this was written for the Sept/Oct 2021 Biopic Blogathon hosted by Hometowns to Hollywood . Make sure to check out other entries!

Sunday in New York (1963)

When it comes to 60’s comedies, it’s either really hard or really easy to love them. You view one comedy from 1960 and its 100% different than comedy in 1969; partly due to the demolition of the production code. One 60’s comedy that for me personally (emphasis on personally) is a ‘hit” is 1963’s Sunday in New York, starring Jane Fonda, Rod Taylor and Cliff Robertson and directed by Peter Tewksbury.

Sunday in New York (1963) - IMDb
(imdb)

The film is based on the play by Norman Krasna (Bachelor Mother, White Christmas) with Jane playing Eileen Tyler, a 22 year old music critic who, even though she has a long term boyfriend Russ Wilson (Robert Culp), is a, “beginner” in relationships. Needing a break from Russ, she goes to New York to stay with her brother, Adam, (Cliff) and she confides her status to him. He swears on his sacred honor he also is a, “beginner“.

Eileen Tyler: “Beginner”

Due to Adam being a pilot with flight call- she has to track him down when he leaves with his girlfriend Mona (Jo Morrow) for ‘ice skating‘ (nice cover, Adam! NOT!). Getting on a bus, she literally gets stuck on Mike Mitchell (Rod) with her pin on his suit. From there the pair eventually hit it off- and Eileen has a potential idea of going to the next level with Mike. But when Mike doesn’t want to be with a beginner, Russ shows up unexpected wanting to win back Eileen, and Adam finds out about Mike’s almost actions, things get thrown into a tizzy!

Now some people will read over this and think, “That’s absolutely hokey!”

But is it really? I declare this film still resonates with people because the whole story does not focus on society expectations, it focuses on personal development. Mike and Eileen have choices to make; and it’s always centered on them, not society, not tradition, not a new normal but their choices.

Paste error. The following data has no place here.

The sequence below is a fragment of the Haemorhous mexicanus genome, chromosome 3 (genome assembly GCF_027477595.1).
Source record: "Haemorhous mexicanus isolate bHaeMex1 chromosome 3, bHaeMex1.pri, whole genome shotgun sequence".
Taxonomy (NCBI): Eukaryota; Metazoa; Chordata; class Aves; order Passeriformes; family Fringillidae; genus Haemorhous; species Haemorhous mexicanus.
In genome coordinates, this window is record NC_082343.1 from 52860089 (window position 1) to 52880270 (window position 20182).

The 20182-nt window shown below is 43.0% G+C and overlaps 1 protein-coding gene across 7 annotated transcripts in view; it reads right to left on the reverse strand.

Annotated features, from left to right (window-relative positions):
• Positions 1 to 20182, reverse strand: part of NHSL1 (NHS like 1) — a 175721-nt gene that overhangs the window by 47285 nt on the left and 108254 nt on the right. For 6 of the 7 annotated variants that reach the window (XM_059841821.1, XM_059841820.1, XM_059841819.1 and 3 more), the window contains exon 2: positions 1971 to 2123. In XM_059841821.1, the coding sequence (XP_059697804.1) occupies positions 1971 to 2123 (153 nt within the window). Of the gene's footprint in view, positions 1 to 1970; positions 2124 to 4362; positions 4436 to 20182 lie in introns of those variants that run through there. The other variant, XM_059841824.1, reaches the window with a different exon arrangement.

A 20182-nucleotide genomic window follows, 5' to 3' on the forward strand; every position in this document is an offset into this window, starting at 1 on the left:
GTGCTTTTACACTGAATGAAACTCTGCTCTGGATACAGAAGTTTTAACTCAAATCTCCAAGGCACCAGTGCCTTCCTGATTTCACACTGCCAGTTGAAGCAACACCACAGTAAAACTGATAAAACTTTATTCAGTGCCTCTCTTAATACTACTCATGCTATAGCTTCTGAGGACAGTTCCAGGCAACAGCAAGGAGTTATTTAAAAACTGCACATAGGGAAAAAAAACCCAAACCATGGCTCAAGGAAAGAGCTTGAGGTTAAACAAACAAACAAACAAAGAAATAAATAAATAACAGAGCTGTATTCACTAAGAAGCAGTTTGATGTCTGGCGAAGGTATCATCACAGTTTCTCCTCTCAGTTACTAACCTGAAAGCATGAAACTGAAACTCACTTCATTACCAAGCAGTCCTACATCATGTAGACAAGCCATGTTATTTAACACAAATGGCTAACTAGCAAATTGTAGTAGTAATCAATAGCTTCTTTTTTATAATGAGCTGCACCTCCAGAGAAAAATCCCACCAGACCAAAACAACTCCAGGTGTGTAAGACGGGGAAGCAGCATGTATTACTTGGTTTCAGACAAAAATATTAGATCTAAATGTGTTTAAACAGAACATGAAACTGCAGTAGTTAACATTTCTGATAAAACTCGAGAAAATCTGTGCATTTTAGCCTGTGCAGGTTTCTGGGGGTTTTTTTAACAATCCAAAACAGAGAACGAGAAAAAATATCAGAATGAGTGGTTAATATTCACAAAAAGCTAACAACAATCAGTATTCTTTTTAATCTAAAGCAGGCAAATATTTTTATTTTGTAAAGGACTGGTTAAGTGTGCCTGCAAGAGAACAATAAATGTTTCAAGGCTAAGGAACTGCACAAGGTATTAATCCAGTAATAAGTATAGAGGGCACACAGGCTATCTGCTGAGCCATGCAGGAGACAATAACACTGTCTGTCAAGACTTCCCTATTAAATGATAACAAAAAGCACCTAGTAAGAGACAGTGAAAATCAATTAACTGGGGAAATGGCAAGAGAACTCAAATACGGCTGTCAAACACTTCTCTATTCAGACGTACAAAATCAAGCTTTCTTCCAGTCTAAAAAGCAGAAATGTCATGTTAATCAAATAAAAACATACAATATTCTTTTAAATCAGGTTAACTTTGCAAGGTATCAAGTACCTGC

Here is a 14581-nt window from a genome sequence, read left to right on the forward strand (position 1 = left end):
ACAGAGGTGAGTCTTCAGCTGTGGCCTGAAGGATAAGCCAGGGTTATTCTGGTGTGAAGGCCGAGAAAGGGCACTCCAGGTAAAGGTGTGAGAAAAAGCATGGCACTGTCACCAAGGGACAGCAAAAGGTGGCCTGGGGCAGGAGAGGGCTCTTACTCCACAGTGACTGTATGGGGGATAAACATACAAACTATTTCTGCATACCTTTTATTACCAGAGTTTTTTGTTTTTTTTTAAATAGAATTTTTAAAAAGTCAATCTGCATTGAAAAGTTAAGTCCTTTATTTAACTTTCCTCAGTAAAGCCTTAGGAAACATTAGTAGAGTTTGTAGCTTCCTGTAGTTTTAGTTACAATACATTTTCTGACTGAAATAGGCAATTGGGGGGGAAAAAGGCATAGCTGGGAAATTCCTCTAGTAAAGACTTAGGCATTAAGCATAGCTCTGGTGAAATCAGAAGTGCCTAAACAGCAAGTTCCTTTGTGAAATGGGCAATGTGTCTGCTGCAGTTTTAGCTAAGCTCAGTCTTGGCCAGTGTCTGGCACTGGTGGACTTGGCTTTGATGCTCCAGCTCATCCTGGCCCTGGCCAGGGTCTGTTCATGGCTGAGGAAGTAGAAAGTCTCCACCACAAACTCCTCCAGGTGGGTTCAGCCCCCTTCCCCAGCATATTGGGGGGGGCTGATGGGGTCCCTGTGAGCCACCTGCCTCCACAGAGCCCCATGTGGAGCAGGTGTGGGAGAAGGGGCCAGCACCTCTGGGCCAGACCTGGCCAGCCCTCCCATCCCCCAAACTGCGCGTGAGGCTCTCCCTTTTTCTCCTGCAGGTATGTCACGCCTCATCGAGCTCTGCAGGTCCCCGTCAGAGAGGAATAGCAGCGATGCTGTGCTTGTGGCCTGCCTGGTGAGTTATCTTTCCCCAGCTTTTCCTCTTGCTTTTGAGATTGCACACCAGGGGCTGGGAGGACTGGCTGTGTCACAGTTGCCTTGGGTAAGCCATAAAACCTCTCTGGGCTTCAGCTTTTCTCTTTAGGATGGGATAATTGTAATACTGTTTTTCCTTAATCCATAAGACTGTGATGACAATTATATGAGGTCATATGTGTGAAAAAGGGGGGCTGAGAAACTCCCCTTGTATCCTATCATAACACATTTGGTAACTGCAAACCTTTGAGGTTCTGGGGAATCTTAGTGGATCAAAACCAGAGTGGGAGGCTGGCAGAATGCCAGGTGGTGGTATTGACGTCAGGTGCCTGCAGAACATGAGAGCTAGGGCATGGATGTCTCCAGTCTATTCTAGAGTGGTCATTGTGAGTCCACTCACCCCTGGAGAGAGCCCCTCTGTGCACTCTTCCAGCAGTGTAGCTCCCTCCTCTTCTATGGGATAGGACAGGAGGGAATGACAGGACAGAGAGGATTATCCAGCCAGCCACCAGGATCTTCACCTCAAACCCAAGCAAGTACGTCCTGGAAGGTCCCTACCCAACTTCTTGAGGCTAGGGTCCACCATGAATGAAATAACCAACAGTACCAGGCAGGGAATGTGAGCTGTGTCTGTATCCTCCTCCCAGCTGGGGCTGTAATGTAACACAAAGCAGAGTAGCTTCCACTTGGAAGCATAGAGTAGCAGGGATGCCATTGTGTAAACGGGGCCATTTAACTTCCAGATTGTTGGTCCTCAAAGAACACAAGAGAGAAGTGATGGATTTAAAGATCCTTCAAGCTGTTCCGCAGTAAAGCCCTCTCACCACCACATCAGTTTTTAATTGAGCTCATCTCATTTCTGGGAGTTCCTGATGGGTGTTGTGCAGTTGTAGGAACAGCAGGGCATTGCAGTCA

I also want to point out this film has the right amount of comedy gags reminiscent of the 50’s – like the pin stuck on the suit- but it also leans towards the more 60’s expression of love and relationships- such as Adam and Mona having a no strings attached relationship. It’s a careful balance of these two worlds that come together for the right amount of laughs, edginess, cuteness, and romance.

If this film was made maybe three years later, I don’t believe the film could be as nuanced as it is, nor would it have as much Kennedy era style. The apartment itself is to die for: the loft, the decor; plus the ensembles Jane gets to wear! Not to forget Rod Taylor’s suit: very Mad Men-esque, so stylish! Top it all off with Peter Nero’s swanky jazz score and it all just fits together so pleasantly.

Overall, Sunday in New York is breezy, fun, and just a darn cute movie. It may have its harsh critics  (everything from Jane and Cliff seem too incestuous, Rod is mis-cast,  and also: there’s too much talking not enough action!!) which includes Ms. Fonda herself, saying in 2018 she doesn’t understand why people love this movie, but I think the charm is possesses is extremely overlooked. A product of a bygone era, it reminds us today, the flip side of society that still was occurring at that time. It’s a fun watch, and even if you don’t end up digging it, its worth a look for its social themes and style. 

This article was written for Movie Rob’s September 2021 Genre Grandeur: 1960s comedy theme!

The Rare Breed

This post is written for The No True Scotsman blogathon hosted by RealweegieMidget Reviews! Check out the other posts!!